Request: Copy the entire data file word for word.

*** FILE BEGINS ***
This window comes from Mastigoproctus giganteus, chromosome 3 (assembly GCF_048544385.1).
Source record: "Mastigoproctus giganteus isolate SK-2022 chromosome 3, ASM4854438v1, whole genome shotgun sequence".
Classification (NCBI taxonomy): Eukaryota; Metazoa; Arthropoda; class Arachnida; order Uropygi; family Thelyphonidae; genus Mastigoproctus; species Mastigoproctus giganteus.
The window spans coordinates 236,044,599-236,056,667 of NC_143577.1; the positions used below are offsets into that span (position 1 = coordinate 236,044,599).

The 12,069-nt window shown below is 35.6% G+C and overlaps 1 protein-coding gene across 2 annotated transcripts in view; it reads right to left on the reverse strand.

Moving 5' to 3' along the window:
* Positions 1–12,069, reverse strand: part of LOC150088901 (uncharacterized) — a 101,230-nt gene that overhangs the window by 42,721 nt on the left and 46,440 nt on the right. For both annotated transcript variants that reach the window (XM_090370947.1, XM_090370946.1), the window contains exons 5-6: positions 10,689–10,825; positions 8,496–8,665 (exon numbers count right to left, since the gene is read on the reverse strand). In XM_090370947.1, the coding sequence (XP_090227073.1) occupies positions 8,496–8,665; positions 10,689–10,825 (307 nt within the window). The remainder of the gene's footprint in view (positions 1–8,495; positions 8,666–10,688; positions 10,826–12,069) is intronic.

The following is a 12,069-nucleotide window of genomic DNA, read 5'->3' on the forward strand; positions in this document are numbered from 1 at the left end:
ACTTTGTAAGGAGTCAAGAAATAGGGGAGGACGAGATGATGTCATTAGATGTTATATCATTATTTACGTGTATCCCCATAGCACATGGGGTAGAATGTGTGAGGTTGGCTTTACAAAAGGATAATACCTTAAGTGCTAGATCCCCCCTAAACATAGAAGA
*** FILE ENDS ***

This window comes from Mastigoproctus giganteus, chromosome 3 (assembly GCF_048544385.1).
Source record: "Mastigoproctus giganteus isolate SK-2022 chromosome 3, ASM4854438v1, whole genome shotgun sequence".
Classification (NCBI taxonomy): Eukaryota; Metazoa; Arthropoda; class Arachnida; order Uropygi; family Thelyphonidae; genus Mastigoproctus; species Mastigoproctus giganteus.
The window spans coordinates 236,044,599-236,056,667 of NC_143577.1; the positions used below are offsets into that span (position 1 = coordinate 236,044,599).

The 12,069-nt window shown below is 35.6% G+C and overlaps 1 protein-coding gene across 2 annotated transcripts in view; it reads right to left on the reverse strand.

Moving 5' to 3' along the window:
* Positions 1–12,069, reverse strand: part of LOC150088901 (uncharacterized) — a 101,230-nt gene that overhangs the window by 42,721 nt on the left and 46,440 nt on the right. For both annotated transcript variants that reach the window (XM_090370947.1, XM_090370946.1), the window contains exons 5-6: positions 10,689–10,825; positions 8,496–8,665 (exon numbers count right to left, since the gene is read on the reverse strand). In XM_090370947.1, the coding sequence (XP_090227073.1) occupies positions 8,496–8,665; positions 10,689–10,825 (307 nt within the window). The remainder of the gene's footprint in view (positions 1–8,495; positions 8,666–10,688; positions 10,826–12,069) is intronic.

The following is a 12,069-nucleotide window of genomic DNA, read 5'->3' on the forward strand; positions in this document are numbered from 1 at the left end:
ACTTTGTAAGGAGTCAAGAAATAGGGGAGGACGAGATGATGTCATTAGATGTTATATCATTATTTACGTGTATCCCCATAGCACATGGGGTAGAATGTGTGAGGTTGGCTTTACAAAAGGATAATACCTTAAGTGCTAGATCCCCCCTAAACATAGAAGA